Can you remember that perfect first date? When every cell of your body, drunk on a cocktail of love and lust, tingled with anticipation and blissful happiness? Well, chances are you are no longer with that person, as these perfect dates tend to come with an expiry date, marking the difference between fleeting infatuation and lifelong passion. Written and directed by Tyler Rabinowitz, See You Soon observes a tender romance which blooms between two young men, as they carve out their own private space of intimacy. Capturing the magical moments shared between the long distance lovers, their heartbreaking fragility shapes this sixteen minute drama into an enthralling and intelligent study of love.
With a whole country separating them, Vincent (James Cusati-Moyer) and Anthony (Jonny Beauchamp) have been chatting online for months. Now they have one precious weekend to finally spend together and find out if the spark is still there. Rabinowitz invites us along, as an unobtrusive observer, to witness the first blush of infatuation appear between the awkward cracks and nervous laughter. See You Soon soothes with its extended cinematic vignettes, masterfully crafted by DP Oren Soffer, and gently tightens the emotional screws as the narrative unravels, making the film an all-consuming and all too fleeting joy to behold.
“I discovered not only my capacity to love, but also my capacity to receive love.”
The short was inspired by Rabinowitz’s own romantic experience, when he met a man he matched with on a dating app. “When we were finally able to have a weekend together in person, I found myself able to let my guard down in a way I never had before”, he reveals as we discuss the real-life events behind his story. “As the weekend came to an end, I had to grapple with the double-edged swords of attachment, vulnerability, and a long distance relationship. It was a pivotal moment in my coming of age, as I discovered not only my capacity to love, but also my capacity to receive love.”.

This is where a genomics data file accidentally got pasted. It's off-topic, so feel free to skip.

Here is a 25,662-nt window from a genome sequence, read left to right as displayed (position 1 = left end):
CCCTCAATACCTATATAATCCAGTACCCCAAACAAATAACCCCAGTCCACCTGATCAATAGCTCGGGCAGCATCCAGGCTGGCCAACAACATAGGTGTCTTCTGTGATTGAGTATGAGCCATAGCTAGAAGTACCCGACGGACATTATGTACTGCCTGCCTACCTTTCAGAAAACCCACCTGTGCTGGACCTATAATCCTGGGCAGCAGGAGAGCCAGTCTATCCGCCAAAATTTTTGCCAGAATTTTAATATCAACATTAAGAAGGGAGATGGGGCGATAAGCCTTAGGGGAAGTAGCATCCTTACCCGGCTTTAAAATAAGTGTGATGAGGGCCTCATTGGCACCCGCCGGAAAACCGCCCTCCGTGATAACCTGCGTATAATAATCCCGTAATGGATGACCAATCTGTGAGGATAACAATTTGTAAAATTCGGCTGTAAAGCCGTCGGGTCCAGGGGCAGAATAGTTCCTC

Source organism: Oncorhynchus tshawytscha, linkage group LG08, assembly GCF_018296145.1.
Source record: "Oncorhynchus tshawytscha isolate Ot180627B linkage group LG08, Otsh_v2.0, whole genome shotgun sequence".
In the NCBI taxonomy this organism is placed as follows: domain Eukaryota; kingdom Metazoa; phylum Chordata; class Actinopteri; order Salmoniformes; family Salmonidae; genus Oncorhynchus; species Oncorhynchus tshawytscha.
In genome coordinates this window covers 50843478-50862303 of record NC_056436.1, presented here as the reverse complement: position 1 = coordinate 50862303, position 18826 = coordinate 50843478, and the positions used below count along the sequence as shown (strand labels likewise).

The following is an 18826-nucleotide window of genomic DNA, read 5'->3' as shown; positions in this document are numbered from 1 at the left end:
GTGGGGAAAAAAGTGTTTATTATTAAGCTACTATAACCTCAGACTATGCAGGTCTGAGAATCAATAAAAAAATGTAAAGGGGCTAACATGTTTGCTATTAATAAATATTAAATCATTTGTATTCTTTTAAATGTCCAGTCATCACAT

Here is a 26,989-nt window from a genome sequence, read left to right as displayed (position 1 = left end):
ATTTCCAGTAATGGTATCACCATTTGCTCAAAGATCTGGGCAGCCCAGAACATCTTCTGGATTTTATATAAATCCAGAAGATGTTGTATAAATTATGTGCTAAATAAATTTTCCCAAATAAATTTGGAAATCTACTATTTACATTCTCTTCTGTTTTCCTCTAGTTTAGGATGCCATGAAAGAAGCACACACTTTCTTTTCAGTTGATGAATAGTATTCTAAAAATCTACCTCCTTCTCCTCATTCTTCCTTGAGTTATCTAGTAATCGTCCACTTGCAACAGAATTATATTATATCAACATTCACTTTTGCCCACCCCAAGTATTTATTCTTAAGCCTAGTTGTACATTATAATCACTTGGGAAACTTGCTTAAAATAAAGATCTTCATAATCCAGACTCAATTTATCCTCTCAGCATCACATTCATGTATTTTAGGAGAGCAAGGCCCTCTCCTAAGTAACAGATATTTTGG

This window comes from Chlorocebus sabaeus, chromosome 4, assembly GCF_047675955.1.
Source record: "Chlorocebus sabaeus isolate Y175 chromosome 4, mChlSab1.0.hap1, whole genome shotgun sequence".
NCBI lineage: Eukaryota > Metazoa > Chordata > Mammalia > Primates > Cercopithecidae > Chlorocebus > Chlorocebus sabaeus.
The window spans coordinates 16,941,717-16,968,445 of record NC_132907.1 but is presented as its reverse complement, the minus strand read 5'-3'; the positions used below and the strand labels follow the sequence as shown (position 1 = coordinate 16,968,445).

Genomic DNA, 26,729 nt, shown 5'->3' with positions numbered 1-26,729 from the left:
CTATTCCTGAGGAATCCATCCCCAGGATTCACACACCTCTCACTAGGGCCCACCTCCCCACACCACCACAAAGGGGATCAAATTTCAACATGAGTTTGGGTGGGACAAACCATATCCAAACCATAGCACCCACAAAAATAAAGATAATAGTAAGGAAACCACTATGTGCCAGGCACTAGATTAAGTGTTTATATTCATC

There’s plenty to love about this tale of boy meets boy. As we eavesdrop on the intimate experience they share, we are also invited to feel what they feel – the exhilaration of making a connection with another kindred spirit, and the instant conversational and physical intimacy between two people. The sense that life holds infinite possibilities for the characters who are still toddlers in love years. As Vincent and Anthony talk about nothing and everything, and slowly recognise each other as soul mates, our yearning for their relationship to survive against the odds bubbles up. All until we sense time slipping away, and with it our hope for their future together. It’s impossible not to be moved.
“The tension doesn’t hinge upon a gay character’s tense relationship with unaccepting family members”
See You Soon is so captivating and compelling, the fact that it’s a love story about a gay couple takes second stage. Rabinowitz has achieved this by purposely avoiding any narrative twists we have come to expect from LGBTQ+ films. ”The tension doesn’t hinge upon a gay character’s tense relationship with unaccepting family members, or their rejection of their own queerness”, the director explains as we discuss the aims of his film. “There is nothing taboo about their relationship, and they’re not afraid their sexual identity will damage their social standing in any way”. By committing to an ordinary story between two ordinary people, Rabinowitz has achieved something extraordinary – he has created a sharp, sexy and heartwarming piece of cinematic magic and with it he’s caught the fever and fleetingness of love.
See You Soon is Tyler’s first appearance on S/W as a director, but not the first time his work has been featured on our platform. Also a talented producer, if you follow our coverage you’ve probably already seen a couple of shorts he was involved in – Matthew Puccini’s The Mess He Made and Lavender (acquired by Fox Searchlight at Sundance 2019). His next project however sees him back in the director seat, as he’s currently developing his first feature YOU CANNOT ERASE ME, which is set in Toronto and centres on the romance between an up-and-coming drag queen and a queer refugee who has recently fled the state-supported persecution of LGBTQ+ lives in his homeland.